Once an evaluation and selection framework is in place, aligning your ideas pipeline with your portfolio of projects will be crucial in the successful execution and development of these new products. The truth is many organizations primarily analyze their ideas pipeline in relation to external market conditions and often neglect the impact these new projects may have on their active projects and available internal resources. In light of this reality, a project and portfolio management (PPM) methodology allows your organization to integrate your ideas pipeline into your entire project work flow. A comprehensive PPM strategy will ensure that your ideas take into consideration all of the external and internal factors that contribute to a complete project environment. Consequently, your ideas pipeline will accurately reflect the chances for success with the understanding that your next “Star” project can be fully supported by the people responsible for its delivery.
People Matter: You are not in the business of making widgets
For many new product development organizations the “people” factor is often down played or ignored in selecting the next great idea. Product-centric organizations often focus on the potential strengths and weaknesses of the products without heavily considering the impact inadequate resource availability and talent can have on new product development projects.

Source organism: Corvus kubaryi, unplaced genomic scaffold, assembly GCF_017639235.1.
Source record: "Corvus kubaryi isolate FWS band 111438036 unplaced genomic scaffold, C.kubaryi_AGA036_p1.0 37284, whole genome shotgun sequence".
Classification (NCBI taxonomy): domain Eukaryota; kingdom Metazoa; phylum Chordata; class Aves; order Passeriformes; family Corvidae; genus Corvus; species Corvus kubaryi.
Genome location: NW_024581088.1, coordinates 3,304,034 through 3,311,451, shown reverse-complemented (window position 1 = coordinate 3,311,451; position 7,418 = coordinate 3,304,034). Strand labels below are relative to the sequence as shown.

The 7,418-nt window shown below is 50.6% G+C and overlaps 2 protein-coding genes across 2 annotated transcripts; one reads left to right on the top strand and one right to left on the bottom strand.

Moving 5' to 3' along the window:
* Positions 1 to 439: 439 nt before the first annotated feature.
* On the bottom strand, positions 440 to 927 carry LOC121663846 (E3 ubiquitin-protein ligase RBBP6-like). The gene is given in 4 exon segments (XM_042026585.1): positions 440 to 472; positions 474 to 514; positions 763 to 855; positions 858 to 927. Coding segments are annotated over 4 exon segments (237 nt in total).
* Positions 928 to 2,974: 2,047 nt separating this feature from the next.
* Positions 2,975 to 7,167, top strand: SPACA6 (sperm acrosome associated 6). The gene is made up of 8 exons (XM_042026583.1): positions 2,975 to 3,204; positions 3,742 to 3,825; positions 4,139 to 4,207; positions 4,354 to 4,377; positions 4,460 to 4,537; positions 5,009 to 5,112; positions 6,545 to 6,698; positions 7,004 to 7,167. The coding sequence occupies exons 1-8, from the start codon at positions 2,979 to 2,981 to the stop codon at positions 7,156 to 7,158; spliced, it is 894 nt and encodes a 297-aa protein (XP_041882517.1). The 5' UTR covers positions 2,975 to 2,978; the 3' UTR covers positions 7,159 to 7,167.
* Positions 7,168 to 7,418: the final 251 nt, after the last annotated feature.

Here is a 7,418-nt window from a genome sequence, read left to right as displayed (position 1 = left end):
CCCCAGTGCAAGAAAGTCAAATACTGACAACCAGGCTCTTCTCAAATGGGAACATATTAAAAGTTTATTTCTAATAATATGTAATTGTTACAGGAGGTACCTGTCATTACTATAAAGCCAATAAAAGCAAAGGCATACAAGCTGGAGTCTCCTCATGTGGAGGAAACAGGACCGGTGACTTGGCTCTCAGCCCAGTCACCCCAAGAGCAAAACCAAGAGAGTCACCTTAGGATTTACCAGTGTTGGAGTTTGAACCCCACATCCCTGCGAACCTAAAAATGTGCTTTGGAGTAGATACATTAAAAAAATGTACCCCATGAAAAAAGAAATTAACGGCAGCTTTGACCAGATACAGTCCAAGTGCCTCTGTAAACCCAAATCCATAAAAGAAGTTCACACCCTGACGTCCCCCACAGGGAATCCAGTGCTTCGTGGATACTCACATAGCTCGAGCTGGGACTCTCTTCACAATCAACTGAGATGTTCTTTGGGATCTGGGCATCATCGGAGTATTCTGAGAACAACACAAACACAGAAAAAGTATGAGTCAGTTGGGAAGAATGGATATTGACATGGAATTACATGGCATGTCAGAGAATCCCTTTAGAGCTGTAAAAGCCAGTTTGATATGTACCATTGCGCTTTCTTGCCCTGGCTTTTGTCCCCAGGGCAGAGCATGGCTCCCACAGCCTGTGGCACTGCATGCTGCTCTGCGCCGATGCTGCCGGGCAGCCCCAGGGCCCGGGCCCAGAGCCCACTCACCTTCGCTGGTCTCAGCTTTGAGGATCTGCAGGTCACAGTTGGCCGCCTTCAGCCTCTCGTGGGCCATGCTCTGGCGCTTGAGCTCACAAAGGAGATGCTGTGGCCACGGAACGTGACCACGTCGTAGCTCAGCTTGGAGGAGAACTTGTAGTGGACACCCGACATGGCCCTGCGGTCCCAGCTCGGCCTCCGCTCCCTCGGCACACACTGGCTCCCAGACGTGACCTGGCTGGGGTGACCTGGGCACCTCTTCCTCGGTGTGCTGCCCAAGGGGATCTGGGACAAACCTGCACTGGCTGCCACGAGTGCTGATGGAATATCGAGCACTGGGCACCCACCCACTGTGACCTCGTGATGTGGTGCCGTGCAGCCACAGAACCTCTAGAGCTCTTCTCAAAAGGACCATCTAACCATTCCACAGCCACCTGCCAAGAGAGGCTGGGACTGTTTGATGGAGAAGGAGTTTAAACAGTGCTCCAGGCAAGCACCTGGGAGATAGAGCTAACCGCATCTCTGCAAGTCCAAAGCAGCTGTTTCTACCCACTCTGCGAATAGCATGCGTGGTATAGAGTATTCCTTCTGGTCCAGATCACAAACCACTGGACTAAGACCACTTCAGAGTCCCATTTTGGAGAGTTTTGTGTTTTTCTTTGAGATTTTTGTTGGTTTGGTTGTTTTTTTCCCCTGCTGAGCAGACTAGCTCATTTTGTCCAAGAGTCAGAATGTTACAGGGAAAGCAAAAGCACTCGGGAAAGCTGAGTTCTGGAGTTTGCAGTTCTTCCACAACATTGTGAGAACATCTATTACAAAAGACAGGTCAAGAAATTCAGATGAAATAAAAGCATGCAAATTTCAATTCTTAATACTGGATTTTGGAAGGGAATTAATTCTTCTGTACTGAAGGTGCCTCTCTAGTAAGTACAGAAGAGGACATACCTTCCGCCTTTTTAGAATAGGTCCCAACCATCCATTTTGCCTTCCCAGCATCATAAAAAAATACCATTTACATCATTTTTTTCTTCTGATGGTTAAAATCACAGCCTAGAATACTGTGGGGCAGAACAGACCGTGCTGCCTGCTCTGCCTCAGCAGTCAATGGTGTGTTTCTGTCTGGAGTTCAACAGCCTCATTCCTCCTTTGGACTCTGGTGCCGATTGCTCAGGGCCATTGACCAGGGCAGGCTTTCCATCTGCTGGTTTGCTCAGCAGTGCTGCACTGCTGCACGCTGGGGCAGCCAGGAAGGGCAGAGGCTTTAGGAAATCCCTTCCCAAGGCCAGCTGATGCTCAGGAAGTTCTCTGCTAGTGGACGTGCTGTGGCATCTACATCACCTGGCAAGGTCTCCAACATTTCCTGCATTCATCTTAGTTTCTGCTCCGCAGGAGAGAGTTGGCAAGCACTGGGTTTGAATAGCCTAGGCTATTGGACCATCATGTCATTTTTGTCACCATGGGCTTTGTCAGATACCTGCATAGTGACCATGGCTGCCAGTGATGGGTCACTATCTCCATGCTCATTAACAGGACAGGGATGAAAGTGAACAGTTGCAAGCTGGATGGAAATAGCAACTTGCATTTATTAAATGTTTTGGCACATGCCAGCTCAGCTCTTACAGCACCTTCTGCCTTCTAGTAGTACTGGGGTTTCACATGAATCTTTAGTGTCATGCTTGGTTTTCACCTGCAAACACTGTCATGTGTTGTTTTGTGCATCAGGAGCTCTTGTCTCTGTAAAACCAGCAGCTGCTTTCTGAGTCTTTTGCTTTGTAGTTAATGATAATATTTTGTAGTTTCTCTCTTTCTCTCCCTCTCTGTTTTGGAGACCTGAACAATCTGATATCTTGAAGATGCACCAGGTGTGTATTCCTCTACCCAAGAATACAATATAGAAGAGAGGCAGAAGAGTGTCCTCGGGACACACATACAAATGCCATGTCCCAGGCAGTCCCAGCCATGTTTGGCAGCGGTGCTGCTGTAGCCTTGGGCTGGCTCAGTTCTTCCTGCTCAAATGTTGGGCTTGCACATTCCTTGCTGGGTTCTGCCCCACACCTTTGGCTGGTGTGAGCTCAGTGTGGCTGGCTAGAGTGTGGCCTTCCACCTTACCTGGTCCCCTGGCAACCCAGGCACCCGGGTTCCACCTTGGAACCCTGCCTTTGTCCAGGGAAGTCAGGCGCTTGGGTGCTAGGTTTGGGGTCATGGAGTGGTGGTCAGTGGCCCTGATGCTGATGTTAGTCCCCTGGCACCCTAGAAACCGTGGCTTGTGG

This may happen because the idea generation process usually focuses on the external stakeholders (typically the end user or customer) that will be the final recipient of the new product without factoring in the internal considerations. This can be detrimental to the product’s ultimate success because success hinges on the product’s entire journey from the idea (mainly internal) to the public launch (mainly external). Without considering the entire product lifecycle organizations can quickly find themselves in a difficult position without the best people to support its outcome.